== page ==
Grammar

Cinco De Mayo Probably Doesn’t Mean What You Think

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For years, at least before a global pandemic, a growing number of people celebrate Cinco de Mayo. But some don’t know the reason behind their celebration!

Do you remember celebrating Cinco de Mayo?

Honestly, I never did. But year after year, I would always hear more than a few people having an extra tequila or an extra Margarita while talking about “Mexican Independence Day.”

Mexican Independence Day and Cindo de Mayo are two very different occasions.

First things first: in Spanish, cinco means five and Mayo means May. The de, in this case, means of. Technically, Cinco de Mayo means “five of May.” But Spanish-speaking people understand it to mean the “fifth of May.”

There are plenty of people I know who aren’t remotely interested in Mexico. But when good old 5/5 rolls around, they are only too happy to party like they’re from Mexico City. I’ve even known people to have Mexican-themed parties. The parties, I might add, aren’t about Mexico; they’re about the alcohol.

More power to them.

As the kids say, that’s just not how I roll.

But back to the main story: Cinco de Mayo is not Mexican Independence Day. For the record, the latter event, known there as Día de la Independencia, falls on Sept. 18. Every Sept. 18, Mexicans celebrate the “cry of independence” that started a revolt against the Spaniards.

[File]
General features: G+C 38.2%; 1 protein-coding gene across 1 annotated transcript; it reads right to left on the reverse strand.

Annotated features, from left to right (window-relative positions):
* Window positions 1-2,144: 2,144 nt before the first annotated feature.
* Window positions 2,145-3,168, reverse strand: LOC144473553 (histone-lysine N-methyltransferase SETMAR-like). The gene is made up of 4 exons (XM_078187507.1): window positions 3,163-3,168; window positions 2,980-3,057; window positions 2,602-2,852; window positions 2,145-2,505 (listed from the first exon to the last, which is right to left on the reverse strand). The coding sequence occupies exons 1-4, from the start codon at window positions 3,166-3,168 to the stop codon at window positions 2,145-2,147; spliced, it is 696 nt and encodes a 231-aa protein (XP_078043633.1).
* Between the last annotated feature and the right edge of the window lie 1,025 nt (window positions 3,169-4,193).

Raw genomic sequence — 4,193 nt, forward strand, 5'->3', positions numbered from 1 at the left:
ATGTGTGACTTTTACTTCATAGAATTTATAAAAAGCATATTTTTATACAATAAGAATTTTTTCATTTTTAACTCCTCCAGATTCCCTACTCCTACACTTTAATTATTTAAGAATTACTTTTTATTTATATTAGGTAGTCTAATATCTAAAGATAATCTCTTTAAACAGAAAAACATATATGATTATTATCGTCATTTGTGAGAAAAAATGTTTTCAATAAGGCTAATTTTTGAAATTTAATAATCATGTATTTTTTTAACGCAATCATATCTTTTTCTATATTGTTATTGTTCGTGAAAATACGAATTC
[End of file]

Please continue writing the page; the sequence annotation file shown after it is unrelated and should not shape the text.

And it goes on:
So the obvious question we’re left with is this: What does May 5 commemorate?

The fifth of May in Mexico actually commemorates the Mexican army’s victory over France at the Battle of Puebla during the Franco-Mexican War. The date was May 5, 1862.

Does Mexico go as crazy over it as America seems to? The answer would be no:

While it is a relatively minor holiday in Mexico, in the United States, Cinco de Mayo has evolved into a commemoration of Mexican culture and heritage, particularly in areas with large Mexican-American populations.

Well, that’s worth celebrating, of course. And spending quality time with friends is always a good thing.

Just be sure you don’t refer to Cinco de Mayo as “Mexican Independence Day.” Because now you know they’re two very different events.

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Patrick is a Christian with more than 29 years experience in professional writing, producing and marketing. His professional background also includes social media, reporting for broadcast television and the web, directing, videography and photography. He enjoys getting to know people over coffee and spending time with his dog.